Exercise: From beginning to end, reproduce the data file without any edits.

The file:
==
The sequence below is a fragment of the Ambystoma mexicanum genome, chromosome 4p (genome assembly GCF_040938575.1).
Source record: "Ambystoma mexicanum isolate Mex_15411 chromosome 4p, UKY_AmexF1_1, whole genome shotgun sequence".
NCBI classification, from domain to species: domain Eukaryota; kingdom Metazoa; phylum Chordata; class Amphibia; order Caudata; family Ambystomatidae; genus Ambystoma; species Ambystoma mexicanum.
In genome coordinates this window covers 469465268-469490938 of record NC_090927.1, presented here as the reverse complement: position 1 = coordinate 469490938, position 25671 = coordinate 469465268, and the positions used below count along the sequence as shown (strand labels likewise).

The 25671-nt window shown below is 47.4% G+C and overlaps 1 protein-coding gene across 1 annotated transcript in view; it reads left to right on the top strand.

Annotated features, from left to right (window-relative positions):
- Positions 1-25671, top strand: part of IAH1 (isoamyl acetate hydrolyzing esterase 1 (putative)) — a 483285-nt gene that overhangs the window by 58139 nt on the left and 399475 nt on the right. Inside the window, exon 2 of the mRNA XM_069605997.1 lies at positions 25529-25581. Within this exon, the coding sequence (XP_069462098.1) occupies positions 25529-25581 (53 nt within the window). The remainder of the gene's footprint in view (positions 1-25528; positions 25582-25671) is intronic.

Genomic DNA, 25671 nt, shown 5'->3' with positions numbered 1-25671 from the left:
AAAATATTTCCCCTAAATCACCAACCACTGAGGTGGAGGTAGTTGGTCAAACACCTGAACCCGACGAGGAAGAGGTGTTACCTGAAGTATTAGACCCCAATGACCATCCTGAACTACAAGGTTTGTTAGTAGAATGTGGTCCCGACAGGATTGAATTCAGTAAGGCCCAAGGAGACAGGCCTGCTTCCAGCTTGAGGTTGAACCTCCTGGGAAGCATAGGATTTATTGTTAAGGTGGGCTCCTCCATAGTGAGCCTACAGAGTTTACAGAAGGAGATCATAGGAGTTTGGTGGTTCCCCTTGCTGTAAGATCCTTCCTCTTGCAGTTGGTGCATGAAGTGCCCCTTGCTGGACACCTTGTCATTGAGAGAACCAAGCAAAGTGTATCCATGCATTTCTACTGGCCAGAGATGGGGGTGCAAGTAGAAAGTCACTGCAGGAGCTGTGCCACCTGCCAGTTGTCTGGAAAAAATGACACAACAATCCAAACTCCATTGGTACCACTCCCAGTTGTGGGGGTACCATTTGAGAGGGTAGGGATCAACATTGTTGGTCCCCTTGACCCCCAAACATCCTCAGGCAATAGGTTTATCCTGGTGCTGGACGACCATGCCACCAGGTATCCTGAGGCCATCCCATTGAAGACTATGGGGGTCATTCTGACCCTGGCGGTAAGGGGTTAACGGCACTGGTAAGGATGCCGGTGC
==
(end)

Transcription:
The sequence below is a fragment of the Ambystoma mexicanum genome, chromosome 4p (genome assembly GCF_040938575.1).
Source record: "Ambystoma mexicanum isolate Mex_15411 chromosome 4p, UKY_AmexF1_1, whole genome shotgun sequence".
NCBI classification, from domain to species: domain Eukaryota; kingdom Metazoa; phylum Chordata; class Amphibia; order Caudata; family Ambystomatidae; genus Ambystoma; species Ambystoma mexicanum.
In genome coordinates this window covers 469465268-469490938 of record NC_090927.1, presented here as the reverse complement: position 1 = coordinate 469490938, position 25671 = coordinate 469465268, and the positions used below count along the sequence as shown (strand labels likewise).

The 25671-nt window shown below is 47.4% G+C and overlaps 1 protein-coding gene across 1 annotated transcript in view; it reads left to right on the top strand.

Annotated features, from left to right (window-relative positions):
- Positions 1-25671, top strand: part of IAH1 (isoamyl acetate hydrolyzing esterase 1 (putative)) — a 483285-nt gene that overhangs the window by 58139 nt on the left and 399475 nt on the right. Inside the window, exon 2 of the mRNA XM_069605997.1 lies at positions 25529-25581. Within this exon, the coding sequence (XP_069462098.1) occupies positions 25529-25581 (53 nt within the window). The remainder of the gene's footprint in view (positions 1-25528; positions 25582-25671) is intronic.

Genomic DNA, 25671 nt, shown 5'->3' with positions numbered 1-25671 from the left:
AAAATATTTCCCCTAAATCACCAACCACTGAGGTGGAGGTAGTTGGTCAAACACCTGAACCCGACGAGGAAGAGGTGTTACCTGAAGTATTAGACCCCAATGACCATCCTGAACTACAAGGTTTGTTAGTAGAATGTGGTCCCGACAGGATTGAATTCAGTAAGGCCCAAGGAGACAGGCCTGCTTCCAGCTTGAGGTTGAACCTCCTGGGAAGCATAGGATTTATTGTTAAGGTGGGCTCCTCCATAGTGAGCCTACAGAGTTTACAGAAGGAGATCATAGGAGTTTGGTGGTTCCCCTTGCTGTAAGATCCTTCCTCTTGCAGTTGGTGCATGAAGTGCCCCTTGCTGGACACCTTGTCATTGAGAGAACCAAGCAAAGTGTATCCATGCATTTCTACTGGCCAGAGATGGGGGTGCAAGTAGAAAGTCACTGCAGGAGCTGTGCCACCTGCCAGTTGTCTGGAAAAAATGACACAACAATCCAAACTCCATTGGTACCACTCCCAGTTGTGGGGGTACCATTTGAGAGGGTAGGGATCAACATTGTTGGTCCCCTTGACCCCCAAACATCCTCAGGCAATAGGTTTATCCTGGTGCTGGACGACCATGCCACCAGGTATCCTGAGGCCATCCCATTGAAGACTATGGGGGTCATTCTGACCCTGGCGGTAAGGGGTTAACGGCACTGGTAAGGATGCCGGTGC